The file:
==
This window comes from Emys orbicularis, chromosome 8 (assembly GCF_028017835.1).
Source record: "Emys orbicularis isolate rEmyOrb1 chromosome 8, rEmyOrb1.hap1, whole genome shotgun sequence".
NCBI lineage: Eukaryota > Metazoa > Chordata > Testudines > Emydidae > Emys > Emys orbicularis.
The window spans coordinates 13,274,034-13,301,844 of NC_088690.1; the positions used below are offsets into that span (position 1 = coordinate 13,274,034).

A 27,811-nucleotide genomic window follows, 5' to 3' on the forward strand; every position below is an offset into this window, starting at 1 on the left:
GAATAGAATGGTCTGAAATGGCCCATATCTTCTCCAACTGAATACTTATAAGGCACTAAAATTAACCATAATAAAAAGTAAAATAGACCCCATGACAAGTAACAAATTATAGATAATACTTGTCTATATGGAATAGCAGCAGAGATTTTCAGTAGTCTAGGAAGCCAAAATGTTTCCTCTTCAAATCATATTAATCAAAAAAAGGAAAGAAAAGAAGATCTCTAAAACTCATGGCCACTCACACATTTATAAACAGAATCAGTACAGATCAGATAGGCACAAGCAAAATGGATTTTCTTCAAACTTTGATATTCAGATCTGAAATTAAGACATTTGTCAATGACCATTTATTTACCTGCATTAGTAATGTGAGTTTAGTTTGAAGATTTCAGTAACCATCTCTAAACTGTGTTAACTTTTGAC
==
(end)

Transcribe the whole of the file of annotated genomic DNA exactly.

This window comes from Emys orbicularis, chromosome 8 (assembly GCF_028017835.1).
Source record: "Emys orbicularis isolate rEmyOrb1 chromosome 8, rEmyOrb1.hap1, whole genome shotgun sequence".
NCBI lineage: Eukaryota > Metazoa > Chordata > Testudines > Emydidae > Emys > Emys orbicularis.
The window spans coordinates 13,274,034-13,301,844 of NC_088690.1; the positions used below are offsets into that span (position 1 = coordinate 13,274,034).

A 27,811-nucleotide genomic window follows, 5' to 3' on the forward strand; every position below is an offset into this window, starting at 1 on the left:
GAATAGAATGGTCTGAAATGGCCCATATCTTCTCCAACTGAATACTTATAAGGCACTAAAATTAACCATAATAAAAAGTAAAATAGACCCCATGACAAGTAACAAATTATAGATAATACTTGTCTATATGGAATAGCAGCAGAGATTTTCAGTAGTCTAGGAAGCCAAAATGTTTCCTCTTCAAATCATATTAATCAAAAAAAGGAAAGAAAAGAAGATCTCTAAAACTCATGGCCACTCACACATTTATAAACAGAATCAGTACAGATCAGATAGGCACAAGCAAAATGGATTTTCTTCAAACTTTGATATTCAGATCTGAAATTAAGACATTTGTCAATGACCATTTATTTACCTGCATTAGTAATGTGAGTTTAGTTTGAAGATTTCAGTAACCATCTCTAAACTGTGTTAACTTTTGAC